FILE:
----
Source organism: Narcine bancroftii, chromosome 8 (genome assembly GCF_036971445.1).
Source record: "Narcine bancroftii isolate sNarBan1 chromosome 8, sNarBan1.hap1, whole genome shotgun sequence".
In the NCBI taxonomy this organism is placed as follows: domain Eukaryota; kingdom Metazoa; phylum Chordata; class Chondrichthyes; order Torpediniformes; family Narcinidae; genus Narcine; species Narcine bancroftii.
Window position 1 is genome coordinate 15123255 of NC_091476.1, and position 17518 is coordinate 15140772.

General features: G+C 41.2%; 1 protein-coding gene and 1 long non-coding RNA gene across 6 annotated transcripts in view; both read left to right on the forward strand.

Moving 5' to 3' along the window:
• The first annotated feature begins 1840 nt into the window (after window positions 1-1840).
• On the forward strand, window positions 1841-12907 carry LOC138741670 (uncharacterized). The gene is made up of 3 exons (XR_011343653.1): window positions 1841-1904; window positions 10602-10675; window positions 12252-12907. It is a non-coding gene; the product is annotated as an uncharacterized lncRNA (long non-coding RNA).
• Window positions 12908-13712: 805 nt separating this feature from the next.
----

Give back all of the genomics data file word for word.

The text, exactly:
Source organism: Narcine bancroftii, chromosome 8 (genome assembly GCF_036971445.1).
Source record: "Narcine bancroftii isolate sNarBan1 chromosome 8, sNarBan1.hap1, whole genome shotgun sequence".
In the NCBI taxonomy this organism is placed as follows: domain Eukaryota; kingdom Metazoa; phylum Chordata; class Chondrichthyes; order Torpediniformes; family Narcinidae; genus Narcine; species Narcine bancroftii.
Window position 1 is genome coordinate 15123255 of NC_091476.1, and position 17518 is coordinate 15140772.

General features: G+C 41.2%; 1 protein-coding gene and 1 long non-coding RNA gene across 6 annotated transcripts in view; both read left to right on the forward strand.

Moving 5' to 3' along the window:
• The first annotated feature begins 1840 nt into the window (after window positions 1-1840).
• On the forward strand, window positions 1841-12907 carry LOC138741670 (uncharacterized). The gene is made up of 3 exons (XR_011343653.1): window positions 1841-1904; window positions 10602-10675; window positions 12252-12907. It is a non-coding gene; the product is annotated as an uncharacterized lncRNA (long non-coding RNA).
• Window positions 12908-13712: 805 nt separating this feature from the next.